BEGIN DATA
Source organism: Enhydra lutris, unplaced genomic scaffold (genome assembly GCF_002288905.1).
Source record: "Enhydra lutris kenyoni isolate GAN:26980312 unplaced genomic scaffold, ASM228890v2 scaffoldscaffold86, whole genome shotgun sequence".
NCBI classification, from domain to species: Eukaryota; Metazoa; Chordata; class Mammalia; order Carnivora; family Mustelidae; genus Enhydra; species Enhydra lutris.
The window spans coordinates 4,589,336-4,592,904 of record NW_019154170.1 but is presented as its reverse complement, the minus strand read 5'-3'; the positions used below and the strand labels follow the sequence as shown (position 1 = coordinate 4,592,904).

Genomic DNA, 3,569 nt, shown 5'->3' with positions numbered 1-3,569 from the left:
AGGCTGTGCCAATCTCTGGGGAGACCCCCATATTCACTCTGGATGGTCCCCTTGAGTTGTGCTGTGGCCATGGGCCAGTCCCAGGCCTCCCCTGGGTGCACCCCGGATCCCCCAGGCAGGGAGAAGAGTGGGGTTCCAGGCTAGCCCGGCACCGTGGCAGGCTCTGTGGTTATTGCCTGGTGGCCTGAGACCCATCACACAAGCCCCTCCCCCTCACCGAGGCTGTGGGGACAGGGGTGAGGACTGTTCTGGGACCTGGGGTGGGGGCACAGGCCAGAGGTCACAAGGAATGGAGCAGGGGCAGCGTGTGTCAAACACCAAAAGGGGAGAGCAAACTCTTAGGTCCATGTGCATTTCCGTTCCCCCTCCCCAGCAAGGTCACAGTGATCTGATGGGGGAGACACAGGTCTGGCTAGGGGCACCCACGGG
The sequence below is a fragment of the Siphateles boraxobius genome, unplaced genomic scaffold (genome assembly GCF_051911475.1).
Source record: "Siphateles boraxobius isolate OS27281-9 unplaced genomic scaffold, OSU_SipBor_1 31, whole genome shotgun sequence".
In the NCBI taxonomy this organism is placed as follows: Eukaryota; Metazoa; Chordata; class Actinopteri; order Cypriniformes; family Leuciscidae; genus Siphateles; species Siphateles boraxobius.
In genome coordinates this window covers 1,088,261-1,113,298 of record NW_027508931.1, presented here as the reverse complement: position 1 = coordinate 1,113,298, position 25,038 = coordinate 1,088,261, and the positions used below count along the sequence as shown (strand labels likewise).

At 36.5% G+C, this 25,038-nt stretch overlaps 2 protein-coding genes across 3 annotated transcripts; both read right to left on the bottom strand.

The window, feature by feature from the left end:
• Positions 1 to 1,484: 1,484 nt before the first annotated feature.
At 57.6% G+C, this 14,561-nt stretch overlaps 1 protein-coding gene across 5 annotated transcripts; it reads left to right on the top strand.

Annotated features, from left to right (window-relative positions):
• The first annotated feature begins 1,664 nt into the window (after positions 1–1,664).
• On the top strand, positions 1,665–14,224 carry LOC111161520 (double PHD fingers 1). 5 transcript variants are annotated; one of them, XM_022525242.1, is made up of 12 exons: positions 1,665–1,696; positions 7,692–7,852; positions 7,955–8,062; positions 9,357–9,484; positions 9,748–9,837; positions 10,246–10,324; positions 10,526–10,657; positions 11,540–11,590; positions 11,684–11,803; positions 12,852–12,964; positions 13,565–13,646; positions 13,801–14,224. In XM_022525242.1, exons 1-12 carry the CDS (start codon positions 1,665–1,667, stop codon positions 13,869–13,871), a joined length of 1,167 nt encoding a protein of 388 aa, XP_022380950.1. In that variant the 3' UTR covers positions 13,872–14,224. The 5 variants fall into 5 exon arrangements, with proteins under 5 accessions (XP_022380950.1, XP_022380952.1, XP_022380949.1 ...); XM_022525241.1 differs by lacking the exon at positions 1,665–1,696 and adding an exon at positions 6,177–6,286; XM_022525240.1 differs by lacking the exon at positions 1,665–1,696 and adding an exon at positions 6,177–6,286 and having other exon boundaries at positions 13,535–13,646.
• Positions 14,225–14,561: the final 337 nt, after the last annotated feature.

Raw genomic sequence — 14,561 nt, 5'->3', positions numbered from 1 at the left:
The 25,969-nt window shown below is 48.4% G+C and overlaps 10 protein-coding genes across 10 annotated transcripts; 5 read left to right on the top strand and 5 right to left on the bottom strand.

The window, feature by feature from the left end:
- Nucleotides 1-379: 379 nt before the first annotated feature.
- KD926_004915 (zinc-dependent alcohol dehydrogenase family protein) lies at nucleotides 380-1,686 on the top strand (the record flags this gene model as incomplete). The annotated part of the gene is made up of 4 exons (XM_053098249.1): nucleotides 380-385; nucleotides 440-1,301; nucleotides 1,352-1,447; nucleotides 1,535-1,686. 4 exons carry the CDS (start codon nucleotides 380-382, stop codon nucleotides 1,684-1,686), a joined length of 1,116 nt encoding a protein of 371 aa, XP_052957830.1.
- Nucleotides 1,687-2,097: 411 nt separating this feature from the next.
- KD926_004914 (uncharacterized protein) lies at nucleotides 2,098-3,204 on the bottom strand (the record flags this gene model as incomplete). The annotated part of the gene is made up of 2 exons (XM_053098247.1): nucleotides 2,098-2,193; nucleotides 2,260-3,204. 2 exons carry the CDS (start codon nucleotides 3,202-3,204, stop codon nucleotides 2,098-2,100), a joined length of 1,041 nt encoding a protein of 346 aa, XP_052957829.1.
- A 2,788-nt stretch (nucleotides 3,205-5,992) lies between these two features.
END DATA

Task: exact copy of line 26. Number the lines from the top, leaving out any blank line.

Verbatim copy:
- A 2,788-nt stretch (nucleotides 3,205-5,992) lies between these two features.